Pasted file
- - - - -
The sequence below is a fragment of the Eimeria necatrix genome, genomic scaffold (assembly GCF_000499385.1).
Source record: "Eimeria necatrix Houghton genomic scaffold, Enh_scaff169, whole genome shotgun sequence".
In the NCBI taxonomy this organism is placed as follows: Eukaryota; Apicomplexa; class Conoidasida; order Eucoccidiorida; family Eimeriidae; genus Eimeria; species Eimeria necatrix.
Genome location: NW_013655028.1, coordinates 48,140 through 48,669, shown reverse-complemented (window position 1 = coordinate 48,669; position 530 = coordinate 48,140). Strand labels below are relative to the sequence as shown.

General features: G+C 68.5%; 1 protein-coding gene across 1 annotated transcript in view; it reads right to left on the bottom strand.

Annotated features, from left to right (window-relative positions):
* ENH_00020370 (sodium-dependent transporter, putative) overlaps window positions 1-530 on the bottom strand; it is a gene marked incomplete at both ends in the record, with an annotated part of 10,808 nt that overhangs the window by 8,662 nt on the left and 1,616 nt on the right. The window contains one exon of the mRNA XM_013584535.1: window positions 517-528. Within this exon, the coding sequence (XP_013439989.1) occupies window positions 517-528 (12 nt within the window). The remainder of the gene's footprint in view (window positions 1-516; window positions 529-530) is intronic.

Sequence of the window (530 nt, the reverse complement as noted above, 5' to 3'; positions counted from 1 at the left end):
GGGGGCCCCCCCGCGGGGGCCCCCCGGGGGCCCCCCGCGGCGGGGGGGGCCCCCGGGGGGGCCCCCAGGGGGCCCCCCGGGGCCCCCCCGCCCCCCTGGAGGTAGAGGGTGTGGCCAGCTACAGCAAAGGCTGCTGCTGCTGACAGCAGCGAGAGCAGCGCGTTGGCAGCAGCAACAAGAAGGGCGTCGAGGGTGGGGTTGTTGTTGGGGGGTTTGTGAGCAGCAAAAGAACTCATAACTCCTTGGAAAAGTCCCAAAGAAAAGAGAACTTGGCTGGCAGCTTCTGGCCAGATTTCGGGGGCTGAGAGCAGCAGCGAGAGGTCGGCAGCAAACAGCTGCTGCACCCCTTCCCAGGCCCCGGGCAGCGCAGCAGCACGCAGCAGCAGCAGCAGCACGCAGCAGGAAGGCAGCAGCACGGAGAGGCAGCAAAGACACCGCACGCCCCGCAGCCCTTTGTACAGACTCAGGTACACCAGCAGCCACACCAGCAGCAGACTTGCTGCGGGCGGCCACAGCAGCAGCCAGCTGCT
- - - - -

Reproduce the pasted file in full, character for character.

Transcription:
The sequence below is a fragment of the Eimeria necatrix genome, genomic scaffold (assembly GCF_000499385.1).
Source record: "Eimeria necatrix Houghton genomic scaffold, Enh_scaff169, whole genome shotgun sequence".
In the NCBI taxonomy this organism is placed as follows: Eukaryota; Apicomplexa; class Conoidasida; order Eucoccidiorida; family Eimeriidae; genus Eimeria; species Eimeria necatrix.
Genome location: NW_013655028.1, coordinates 48,140 through 48,669, shown reverse-complemented (window position 1 = coordinate 48,669; position 530 = coordinate 48,140). Strand labels below are relative to the sequence as shown.

General features: G+C 68.5%; 1 protein-coding gene across 1 annotated transcript in view; it reads right to left on the bottom strand.

Annotated features, from left to right (window-relative positions):
* ENH_00020370 (sodium-dependent transporter, putative) overlaps window positions 1-530 on the bottom strand; it is a gene marked incomplete at both ends in the record, with an annotated part of 10,808 nt that overhangs the window by 8,662 nt on the left and 1,616 nt on the right. The window contains one exon of the mRNA XM_013584535.1: window positions 517-528. Within this exon, the coding sequence (XP_013439989.1) occupies window positions 517-528 (12 nt within the window). The remainder of the gene's footprint in view (window positions 1-516; window positions 529-530) is intronic.

Sequence of the window (530 nt, the reverse complement as noted above, 5' to 3'; positions counted from 1 at the left end):
GGGGGCCCCCCCGCGGGGGCCCCCCGGGGGCCCCCCGCGGCGGGGGGGGCCCCCGGGGGGGCCCCCAGGGGGCCCCCCGGGGCCCCCCCGCCCCCCTGGAGGTAGAGGGTGTGGCCAGCTACAGCAAAGGCTGCTGCTGCTGACAGCAGCGAGAGCAGCGCGTTGGCAGCAGCAACAAGAAGGGCGTCGAGGGTGGGGTTGTTGTTGGGGGGTTTGTGAGCAGCAAAAGAACTCATAACTCCTTGGAAAAGTCCCAAAGAAAAGAGAACTTGGCTGGCAGCTTCTGGCCAGATTTCGGGGGCTGAGAGCAGCAGCGAGAGGTCGGCAGCAAACAGCTGCTGCACCCCTTCCCAGGCCCCGGGCAGCGCAGCAGCACGCAGCAGCAGCAGCAGCACGCAGCAGGAAGGCAGCAGCACGGAGAGGCAGCAAAGACACCGCACGCCCCGCAGCCCTTTGTACAGACTCAGGTACACCAGCAGCCACACCAGCAGCAGACTTGCTGCGGGCGGCCACAGCAGCAGCCAGCTGCT